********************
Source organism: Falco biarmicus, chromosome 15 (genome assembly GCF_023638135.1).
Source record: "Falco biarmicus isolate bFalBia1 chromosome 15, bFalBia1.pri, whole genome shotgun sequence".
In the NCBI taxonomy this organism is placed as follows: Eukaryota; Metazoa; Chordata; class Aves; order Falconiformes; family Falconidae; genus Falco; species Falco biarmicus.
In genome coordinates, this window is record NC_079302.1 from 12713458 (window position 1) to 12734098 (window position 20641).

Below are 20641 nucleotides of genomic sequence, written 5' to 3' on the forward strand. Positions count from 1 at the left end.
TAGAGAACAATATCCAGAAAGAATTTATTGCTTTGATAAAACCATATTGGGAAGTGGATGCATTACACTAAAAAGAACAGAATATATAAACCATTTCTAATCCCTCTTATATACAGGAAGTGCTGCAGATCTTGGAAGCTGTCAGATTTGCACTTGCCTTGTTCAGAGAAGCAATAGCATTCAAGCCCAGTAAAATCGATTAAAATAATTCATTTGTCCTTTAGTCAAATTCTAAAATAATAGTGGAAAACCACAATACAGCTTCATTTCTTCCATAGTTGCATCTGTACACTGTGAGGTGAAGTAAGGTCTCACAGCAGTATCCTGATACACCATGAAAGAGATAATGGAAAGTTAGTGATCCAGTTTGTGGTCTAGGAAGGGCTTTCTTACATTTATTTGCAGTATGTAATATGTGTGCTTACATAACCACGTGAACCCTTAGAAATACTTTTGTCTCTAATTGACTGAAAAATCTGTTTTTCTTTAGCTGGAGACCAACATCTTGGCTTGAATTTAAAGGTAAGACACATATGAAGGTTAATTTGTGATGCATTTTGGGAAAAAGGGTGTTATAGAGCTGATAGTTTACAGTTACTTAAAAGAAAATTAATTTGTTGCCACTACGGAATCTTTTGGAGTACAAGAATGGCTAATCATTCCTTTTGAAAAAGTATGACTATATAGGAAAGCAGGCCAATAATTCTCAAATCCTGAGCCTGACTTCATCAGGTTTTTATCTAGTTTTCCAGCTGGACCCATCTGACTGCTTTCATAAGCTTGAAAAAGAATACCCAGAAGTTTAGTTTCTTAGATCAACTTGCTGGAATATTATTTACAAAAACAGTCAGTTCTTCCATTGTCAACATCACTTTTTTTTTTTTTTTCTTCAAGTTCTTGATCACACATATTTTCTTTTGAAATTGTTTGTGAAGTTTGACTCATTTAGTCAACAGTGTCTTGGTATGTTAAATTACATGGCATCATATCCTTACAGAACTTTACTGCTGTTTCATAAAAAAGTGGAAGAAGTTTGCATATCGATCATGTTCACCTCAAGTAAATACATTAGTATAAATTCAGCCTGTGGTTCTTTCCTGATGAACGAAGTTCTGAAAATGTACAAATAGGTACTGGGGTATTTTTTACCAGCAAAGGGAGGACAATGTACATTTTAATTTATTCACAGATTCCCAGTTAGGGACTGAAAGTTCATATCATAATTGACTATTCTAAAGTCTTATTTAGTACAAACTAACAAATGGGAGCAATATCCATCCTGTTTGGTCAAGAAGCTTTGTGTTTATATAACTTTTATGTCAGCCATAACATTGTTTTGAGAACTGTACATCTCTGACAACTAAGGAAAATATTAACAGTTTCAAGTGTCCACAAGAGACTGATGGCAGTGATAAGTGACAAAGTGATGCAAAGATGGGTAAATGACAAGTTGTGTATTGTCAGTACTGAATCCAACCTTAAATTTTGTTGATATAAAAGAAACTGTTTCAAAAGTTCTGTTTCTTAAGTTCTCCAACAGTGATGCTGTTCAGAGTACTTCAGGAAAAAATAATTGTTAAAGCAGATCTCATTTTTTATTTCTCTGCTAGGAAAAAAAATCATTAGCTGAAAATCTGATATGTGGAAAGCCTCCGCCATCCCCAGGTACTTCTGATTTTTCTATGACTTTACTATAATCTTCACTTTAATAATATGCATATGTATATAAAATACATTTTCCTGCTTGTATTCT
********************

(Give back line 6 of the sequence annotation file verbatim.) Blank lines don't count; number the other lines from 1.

TAGAGAACAATATCCAGAAAGAATTTATTGCTTTGATAAAACCATATTGGGAAGTGGATGCATTACACTAAAAAGAACAGAATATATAAACCATTTCTAATCCCTCTTATATACAGGAAGTGCTGCAGATCTTGGAAGCTGTCAGATTTGCACTTGCCTTGTTCAGAGAAGCAATAGCATTCAAGCCCAGTAAAATCGATTAAAATAATTCATTTGTCCTTTAGTCAAATTCTAAAATAATAGTGGAAAACCACAATACAGCTTCATTTCTTCCATAGTTGCATCTGTACACTGTGAGGTGAAGTAAGGTCTCACAGCAGTATCCTGATACACCATGAAAGAGATAATGGAAAGTTAGTGATCCAGTTTGTGGTCTAGGAAGGGCTTTCTTACATTTATTTGCAGTATGTAATATGTGTGCTTACATAACCACGTGAACCCTTAGAAATACTTTTGTCTCTAATTGACTGAAAAATCTGTTTTTCTTTAGCTGGAGACCAACATCTTGGCTTGAATTTAAAGGTAAGACACATATGAAGGTTAATTTGTGATGCATTTTGGGAAAAAGGGTGTTATAGAGCTGATAGTTTACAGTTACTTAAAAGAAAATTAATTTGTTGCCACTACGGAATCTTTTGGAGTACAAGAATGGCTAATCATTCCTTTTGAAAAAGTATGACTATATAGGAAAGCAGGCCAATAATTCTCAAATCCTGAGCCTGACTTCATCAGGTTTTTATCTAGTTTTCCAGCTGGACCCATCTGACTGCTTTCATAAGCTTGAAAAAGAATACCCAGAAGTTTAGTTTCTTAGATCAACTTGCTGGAATATTATTTACAAAAACAGTCAGTTCTTCCATTGTCAACATCACTTTTTTTTTTTTTTTCTTCAAGTTCTTGATCACACATATTTTCTTTTGAAATTGTTTGTGAAGTTTGACTCATTTAGTCAACAGTGTCTTGGTATGTTAAATTACATGGCATCATATCCTTACAGAACTTTACTGCTGTTTCATAAAAAAGTGGAAGAAGTTTGCATATCGATCATGTTCACCTCAAGTAAATACATTAGTATAAATTCAGCCTGTGGTTCTTTCCTGATGAACGAAGTTCTGAAAATGTACAAATAGGTACTGGGGTATTTTTTACCAGCAAAGGGAGGACAATGTACATTTTAATTTATTCACAGATTCCCAGTTAGGGACTGAAAGTTCATATCATAATTGACTATTCTAAAGTCTTATTTAGTACAAACTAACAAATGGGAGCAATATCCATCCTGTTTGGTCAAGAAGCTTTGTGTTTATATAACTTTTATGTCAGCCATAACATTGTTTTGAGAACTGTACATCTCTGACAACTAAGGAAAATATTAACAGTTTCAAGTGTCCACAAGAGACTGATGGCAGTGATAAGTGACAAAGTGATGCAAAGATGGGTAAATGACAAGTTGTGTATTGTCAGTACTGAATCCAACCTTAAATTTTGTTGATATAAAAGAAACTGTTTCAAAAGTTCTGTTTCTTAAGTTCTCCAACAGTGATGCTGTTCAGAGTACTTCAGGAAAAAATAATTGTTAAAGCAGATCTCATTTTTTATTTCTCTGCTAGGAAAAAAAATCATTAGCTGAAAATCTGATATGTGGAAAGCCTCCGCCATCCCCAGGTACTTCTGATTTTTCTATGACTTTACTATAATCTTCACTTTAATAATATGCATATGTATATAAAATACATTTTCCTGCTTGTATTCT